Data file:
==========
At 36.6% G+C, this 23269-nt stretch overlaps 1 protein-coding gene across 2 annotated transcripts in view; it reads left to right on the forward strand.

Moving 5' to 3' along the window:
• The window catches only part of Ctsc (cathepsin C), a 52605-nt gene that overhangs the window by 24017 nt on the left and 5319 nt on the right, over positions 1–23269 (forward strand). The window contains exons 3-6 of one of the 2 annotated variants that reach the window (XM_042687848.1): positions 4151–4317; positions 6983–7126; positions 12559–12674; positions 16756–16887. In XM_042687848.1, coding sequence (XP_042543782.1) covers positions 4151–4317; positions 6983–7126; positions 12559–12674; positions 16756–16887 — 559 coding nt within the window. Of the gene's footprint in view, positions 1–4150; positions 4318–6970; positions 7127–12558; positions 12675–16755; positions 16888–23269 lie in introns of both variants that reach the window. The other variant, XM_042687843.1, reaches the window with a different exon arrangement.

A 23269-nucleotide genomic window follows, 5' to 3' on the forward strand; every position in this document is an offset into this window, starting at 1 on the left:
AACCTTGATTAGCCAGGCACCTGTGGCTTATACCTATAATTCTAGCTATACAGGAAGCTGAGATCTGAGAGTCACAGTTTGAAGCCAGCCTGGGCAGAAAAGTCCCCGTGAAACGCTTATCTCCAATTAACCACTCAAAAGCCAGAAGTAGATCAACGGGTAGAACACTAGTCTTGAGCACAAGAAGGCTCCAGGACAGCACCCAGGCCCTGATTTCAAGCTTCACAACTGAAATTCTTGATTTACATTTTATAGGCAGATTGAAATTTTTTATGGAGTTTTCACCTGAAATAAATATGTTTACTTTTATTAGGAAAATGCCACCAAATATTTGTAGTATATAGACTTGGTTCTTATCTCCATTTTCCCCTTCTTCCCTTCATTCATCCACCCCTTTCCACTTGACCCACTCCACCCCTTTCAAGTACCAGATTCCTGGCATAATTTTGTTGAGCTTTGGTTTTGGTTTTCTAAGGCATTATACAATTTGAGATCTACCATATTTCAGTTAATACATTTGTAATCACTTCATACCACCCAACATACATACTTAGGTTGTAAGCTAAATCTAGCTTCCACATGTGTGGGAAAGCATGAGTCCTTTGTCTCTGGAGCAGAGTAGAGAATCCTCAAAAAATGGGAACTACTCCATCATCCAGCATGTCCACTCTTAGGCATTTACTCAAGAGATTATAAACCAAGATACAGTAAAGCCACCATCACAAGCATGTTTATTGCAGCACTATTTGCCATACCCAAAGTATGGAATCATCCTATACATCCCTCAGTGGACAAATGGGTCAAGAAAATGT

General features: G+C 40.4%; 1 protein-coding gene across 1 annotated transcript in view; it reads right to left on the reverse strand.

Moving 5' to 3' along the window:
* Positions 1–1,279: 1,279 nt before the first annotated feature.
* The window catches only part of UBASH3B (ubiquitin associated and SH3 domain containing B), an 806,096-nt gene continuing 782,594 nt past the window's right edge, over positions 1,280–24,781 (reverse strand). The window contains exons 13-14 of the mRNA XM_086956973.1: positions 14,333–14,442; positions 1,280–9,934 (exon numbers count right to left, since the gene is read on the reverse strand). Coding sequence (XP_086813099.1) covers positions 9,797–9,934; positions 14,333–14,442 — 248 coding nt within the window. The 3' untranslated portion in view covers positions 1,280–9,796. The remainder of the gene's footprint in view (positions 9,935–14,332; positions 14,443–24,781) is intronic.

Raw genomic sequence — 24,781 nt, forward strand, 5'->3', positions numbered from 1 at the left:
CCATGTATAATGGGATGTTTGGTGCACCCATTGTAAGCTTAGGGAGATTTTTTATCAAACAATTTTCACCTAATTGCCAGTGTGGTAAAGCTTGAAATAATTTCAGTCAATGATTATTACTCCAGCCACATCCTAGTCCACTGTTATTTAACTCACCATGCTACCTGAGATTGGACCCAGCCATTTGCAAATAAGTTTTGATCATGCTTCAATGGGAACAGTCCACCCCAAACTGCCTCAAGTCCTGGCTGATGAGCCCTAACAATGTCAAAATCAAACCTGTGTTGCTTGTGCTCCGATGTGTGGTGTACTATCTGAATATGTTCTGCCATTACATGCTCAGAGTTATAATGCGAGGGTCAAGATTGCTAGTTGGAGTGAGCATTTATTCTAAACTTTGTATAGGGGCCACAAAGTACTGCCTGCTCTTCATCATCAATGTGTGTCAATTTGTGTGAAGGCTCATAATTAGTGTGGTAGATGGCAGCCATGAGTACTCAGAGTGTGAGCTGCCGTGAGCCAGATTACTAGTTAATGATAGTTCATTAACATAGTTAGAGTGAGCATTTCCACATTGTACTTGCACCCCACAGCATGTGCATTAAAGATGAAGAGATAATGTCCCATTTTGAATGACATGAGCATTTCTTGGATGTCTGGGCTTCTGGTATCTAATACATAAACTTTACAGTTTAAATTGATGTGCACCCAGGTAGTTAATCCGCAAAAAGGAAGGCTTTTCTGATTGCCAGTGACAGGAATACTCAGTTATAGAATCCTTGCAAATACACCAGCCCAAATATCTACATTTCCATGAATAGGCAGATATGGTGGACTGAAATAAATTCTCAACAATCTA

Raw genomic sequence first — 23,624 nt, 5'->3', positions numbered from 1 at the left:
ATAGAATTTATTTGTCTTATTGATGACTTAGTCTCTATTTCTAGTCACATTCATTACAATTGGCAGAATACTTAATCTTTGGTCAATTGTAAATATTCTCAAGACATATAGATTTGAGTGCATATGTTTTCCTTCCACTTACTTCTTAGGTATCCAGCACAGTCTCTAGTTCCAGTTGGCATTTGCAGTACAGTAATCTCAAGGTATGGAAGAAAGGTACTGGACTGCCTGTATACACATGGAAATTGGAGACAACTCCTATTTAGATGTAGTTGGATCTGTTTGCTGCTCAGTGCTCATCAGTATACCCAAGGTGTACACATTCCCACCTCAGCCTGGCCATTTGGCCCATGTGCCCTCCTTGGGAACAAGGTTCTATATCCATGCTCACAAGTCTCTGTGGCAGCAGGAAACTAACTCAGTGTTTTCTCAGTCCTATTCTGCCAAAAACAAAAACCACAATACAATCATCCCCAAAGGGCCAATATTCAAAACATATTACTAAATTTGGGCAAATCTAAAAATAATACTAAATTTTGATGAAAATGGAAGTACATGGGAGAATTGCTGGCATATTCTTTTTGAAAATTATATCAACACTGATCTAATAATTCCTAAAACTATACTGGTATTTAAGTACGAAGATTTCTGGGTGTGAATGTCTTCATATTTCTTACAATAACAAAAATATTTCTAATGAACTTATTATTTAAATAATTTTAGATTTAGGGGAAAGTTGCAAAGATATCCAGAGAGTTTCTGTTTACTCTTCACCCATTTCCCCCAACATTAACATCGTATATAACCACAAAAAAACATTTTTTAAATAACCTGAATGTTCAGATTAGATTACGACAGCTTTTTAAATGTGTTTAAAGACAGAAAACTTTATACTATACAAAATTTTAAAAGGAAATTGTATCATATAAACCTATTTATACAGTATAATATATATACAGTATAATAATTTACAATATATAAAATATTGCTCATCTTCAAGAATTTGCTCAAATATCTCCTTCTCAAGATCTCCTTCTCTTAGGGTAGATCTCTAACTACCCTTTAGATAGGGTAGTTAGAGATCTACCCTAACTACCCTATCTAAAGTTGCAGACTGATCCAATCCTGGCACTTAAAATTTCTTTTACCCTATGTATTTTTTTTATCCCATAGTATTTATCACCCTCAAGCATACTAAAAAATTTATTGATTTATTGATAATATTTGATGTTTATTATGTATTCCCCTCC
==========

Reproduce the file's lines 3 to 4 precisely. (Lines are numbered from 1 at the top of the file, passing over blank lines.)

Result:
• The window catches only part of Ctsc (cathepsin C), a 52605-nt gene that overhangs the window by 24017 nt on the left and 5319 nt on the right, over positions 1–23269 (forward strand). The window contains exons 3-6 of one of the 2 annotated variants that reach the window (XM_042687848.1): positions 4151–4317; positions 6983–7126; positions 12559–12674; positions 16756–16887. In XM_042687848.1, coding sequence (XP_042543782.1) covers positions 4151–4317; positions 6983–7126; positions 12559–12674; positions 16756–16887 — 559 coding nt within the window. Of the gene's footprint in view, positions 1–4150; positions 4318–6970; positions 7127–12558; positions 12675–16755; positions 16888–23269 lie in introns of both variants that reach the window. The other variant, XM_042687843.1, reaches the window with a different exon arrangement.

A 23269-nucleotide genomic window follows, 5' to 3' on the forward strand; every position in this document is an offset into this window, starting at 1 on the left: